THIRD GRADE TEACHER: As for my thoughts on textbooks, yes, they are better than they used to be in the past, and they are being used. In my opinion, they are being used too frequently, especially with lower level students. Reading First is the initiative funded fully by the federal government to implement “research based” instructional programs and practices in failing schools to meet NCLB requirements. Through Reading First, many many many schools and districts are having to adopt certain programs or text series to meet their students' needs. What is being said, not in words but through actions, is that teachers are not succeeding in teaching their students. This is being shown through poor test scores. So, they need to put programs into place that either teach teachers how to teach or are “teacher-proof.” Teachers are not being recognized for their craft or their professional knowledge. Instead, they are handed the textbook series or a scripted program and told “Do this...in this order.” Schools are going back to skill and drill exercises. The textbooks are full of them. The stories in the books are great, but the activities chosen to go with the stories are not meaningful learning activities.

Low level students, the so-called “at risk” population, enter school in kindergarten behind. Because of their poverty and/or language barriers, they lack background experiences, vocabulary, knowledge of the world—experiences that people in the middle and upper classes take for granted. Wealthy students learn very easily through textbooks because they have the knowledge to understand and picture the things they read about in books. They can easily understand worksheet directions. I was like this in school. So, it's hard to understand the at risk population's trouble with textbooks. I learned fine that way, so why can't they? Once when I asked that question, a leading poverty expert told me that maybe that was because I learned “ in spite of the way I was taught.” Poor students, on the other hand, are teacher dependent. They cannot learn anything without it being modeled, discussed, practiced, practiced again, modeled, discussed, analyzed, etc. Teachers of low level students should be allowed to use any method they can to help their students learn. But, they're not. They are being told that they must use only the textbook all the time. But it's pretty hard to model, discuss, and practice practice practice, only using a text. Does this make sense?

The state of Georgia is doing a great thing in changing the curriculum. They have set up the new state standards in a way that develops teachers' knowledge of their craft and helps teachers understand the best way to teach their students. The new standards focus on what the students learn, not what the teacher has taught or what activities have been done in the classroom. Unfortunately, districts are not implementing this new curriculum in the way it was designed. Districts want an easy fix for low test scores, so they throw money at different textbooks and programs that promise to help students achieve. And these texts and programs are thrown at teachers as the fix for all students' learning problems. Textbooks don't teach students how to think, they just show students how to regurgitate information.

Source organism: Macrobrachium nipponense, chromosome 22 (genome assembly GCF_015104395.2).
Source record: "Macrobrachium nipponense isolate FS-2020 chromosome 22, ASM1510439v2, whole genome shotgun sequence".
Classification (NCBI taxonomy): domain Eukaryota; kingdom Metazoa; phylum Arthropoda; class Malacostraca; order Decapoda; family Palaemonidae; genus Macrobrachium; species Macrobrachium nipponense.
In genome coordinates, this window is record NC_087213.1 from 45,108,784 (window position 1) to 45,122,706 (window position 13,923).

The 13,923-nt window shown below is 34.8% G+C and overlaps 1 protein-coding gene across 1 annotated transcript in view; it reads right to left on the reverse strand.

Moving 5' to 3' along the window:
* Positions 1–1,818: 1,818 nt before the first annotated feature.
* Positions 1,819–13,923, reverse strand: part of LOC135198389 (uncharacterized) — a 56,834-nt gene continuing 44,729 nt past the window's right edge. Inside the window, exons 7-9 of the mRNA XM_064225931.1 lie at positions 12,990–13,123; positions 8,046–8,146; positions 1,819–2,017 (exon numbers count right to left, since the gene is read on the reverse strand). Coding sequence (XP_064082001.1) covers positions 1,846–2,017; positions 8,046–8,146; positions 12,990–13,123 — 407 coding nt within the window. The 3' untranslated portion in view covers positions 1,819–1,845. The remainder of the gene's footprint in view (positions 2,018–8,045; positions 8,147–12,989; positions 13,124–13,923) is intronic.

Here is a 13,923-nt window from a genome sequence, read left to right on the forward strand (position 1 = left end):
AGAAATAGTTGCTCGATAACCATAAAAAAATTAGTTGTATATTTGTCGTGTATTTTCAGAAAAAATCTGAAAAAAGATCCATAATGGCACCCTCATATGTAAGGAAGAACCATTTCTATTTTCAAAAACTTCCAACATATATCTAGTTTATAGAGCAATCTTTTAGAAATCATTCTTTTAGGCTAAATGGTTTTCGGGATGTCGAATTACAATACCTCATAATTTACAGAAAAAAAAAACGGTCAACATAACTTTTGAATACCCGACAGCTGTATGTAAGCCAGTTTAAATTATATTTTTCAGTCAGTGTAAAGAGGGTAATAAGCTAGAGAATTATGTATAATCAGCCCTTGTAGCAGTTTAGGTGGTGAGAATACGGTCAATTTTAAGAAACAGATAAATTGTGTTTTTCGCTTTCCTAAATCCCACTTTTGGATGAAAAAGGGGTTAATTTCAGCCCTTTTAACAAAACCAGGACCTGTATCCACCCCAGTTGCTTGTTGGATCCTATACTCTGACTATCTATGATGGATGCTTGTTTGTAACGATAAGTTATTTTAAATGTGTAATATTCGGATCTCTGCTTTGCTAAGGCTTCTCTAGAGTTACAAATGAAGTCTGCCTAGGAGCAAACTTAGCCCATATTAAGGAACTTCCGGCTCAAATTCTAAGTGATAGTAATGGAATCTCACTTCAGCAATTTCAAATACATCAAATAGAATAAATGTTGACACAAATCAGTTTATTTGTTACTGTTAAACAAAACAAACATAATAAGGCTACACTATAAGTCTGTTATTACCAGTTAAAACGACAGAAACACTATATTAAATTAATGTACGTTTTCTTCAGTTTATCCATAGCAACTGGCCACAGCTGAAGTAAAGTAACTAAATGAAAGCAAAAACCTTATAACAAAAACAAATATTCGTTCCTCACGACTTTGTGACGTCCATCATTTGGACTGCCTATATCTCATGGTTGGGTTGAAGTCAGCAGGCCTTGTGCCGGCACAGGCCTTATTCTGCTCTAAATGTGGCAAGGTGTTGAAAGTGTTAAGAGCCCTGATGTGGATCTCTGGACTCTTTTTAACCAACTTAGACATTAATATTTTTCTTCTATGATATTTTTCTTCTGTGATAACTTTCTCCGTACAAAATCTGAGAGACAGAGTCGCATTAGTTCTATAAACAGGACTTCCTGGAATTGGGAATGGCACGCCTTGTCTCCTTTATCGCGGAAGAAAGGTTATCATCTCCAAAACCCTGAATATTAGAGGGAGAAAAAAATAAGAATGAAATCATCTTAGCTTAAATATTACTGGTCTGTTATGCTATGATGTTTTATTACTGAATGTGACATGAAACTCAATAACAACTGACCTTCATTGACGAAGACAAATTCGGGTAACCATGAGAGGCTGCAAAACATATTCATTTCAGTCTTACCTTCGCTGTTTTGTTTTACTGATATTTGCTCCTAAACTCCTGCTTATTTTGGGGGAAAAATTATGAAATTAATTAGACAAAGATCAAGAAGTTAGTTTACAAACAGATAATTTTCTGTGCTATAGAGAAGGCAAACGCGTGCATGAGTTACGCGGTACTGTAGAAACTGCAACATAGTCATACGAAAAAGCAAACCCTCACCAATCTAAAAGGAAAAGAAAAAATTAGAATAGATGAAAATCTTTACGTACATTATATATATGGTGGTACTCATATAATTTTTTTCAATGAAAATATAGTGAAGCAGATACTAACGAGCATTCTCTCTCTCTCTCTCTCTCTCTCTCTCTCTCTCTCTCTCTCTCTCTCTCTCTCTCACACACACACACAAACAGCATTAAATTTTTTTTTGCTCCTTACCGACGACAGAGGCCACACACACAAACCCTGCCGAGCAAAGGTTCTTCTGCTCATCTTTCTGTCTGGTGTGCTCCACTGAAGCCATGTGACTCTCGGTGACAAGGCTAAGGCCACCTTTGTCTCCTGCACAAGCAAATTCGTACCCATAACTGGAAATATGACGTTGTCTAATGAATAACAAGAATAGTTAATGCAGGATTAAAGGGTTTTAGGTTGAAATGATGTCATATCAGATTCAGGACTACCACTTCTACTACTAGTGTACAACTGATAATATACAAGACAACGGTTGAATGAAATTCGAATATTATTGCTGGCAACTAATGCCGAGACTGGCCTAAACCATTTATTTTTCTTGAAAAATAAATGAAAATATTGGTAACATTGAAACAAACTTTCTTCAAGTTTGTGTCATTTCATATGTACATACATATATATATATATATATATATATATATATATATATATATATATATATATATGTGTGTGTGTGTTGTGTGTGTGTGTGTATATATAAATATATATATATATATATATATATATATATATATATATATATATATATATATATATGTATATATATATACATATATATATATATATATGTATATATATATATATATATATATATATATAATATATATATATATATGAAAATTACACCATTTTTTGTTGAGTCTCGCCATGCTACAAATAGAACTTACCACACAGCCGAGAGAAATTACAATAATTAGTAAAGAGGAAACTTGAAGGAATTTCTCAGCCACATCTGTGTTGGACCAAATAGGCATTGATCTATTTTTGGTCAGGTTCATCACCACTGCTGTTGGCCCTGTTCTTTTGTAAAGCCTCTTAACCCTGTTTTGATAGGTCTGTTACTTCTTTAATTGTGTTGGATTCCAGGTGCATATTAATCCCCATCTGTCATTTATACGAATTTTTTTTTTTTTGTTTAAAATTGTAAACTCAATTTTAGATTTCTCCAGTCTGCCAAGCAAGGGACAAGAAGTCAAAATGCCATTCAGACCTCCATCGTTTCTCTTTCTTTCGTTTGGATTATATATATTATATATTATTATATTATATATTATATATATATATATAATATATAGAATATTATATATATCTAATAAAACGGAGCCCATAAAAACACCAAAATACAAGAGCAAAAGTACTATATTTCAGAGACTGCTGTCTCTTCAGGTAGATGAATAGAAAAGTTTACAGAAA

I think textbooks are good resources, but they are not a substitute for a teacher or good teaching. And they are not the curriculum.

That’s a fairly complex answer to the question we raised last week. We agree that textbooks are not “the whole answer.” But education can’t proceed without good textbooks and supplementary materials—materials children can actually read, understand, enjoy and learn from. Literacy is a culture; you can’t involve kids from low-literacy backgrounds in that culture unless you have a wealth of materials they can actually read and enjoy. Their classrooms should be full of top-quality materials—and those materials must be both challenging and readable. For obvious reasons, we don’t ask average sixth-graders to read MIT textbooks. We can’t ask struggling, below-level readers to engage in equivalent practices. Are classrooms full of readable books—books with which those kids can be challenged? We’ll be exploring that question all year. If you’re a teacher or a principal, we’d love to hear what you can tell us.

By the way—the modest Pace chided us gently for describing him as a former “textbook czar.” We were just having some fun with the language! As a matter of fact, we had reined ourselves in. We’d wanted to go with “textbook tsar,” but we decided to mind our p’s and q’s and adopt the more common weird spelling.

SKILL AND DRILL: One final note on the teacher’s post. She refers to “teacher-proof” skill-and-drill programs—programs she doesn’t much care for. The PBS program Making Schools Work examined the use of such programs with struggling students in several of the systems it visited. For ourselves, we don’t have any particular view of such programs; if they work, we’ll be all for them. But in our view, the test scores from the schools in question didn’t seem to suggest that the programs were working in any major way, as we noted in our endless reviews of this PBS show. For one example, she THE DAILY HOWLER, 11/03/05.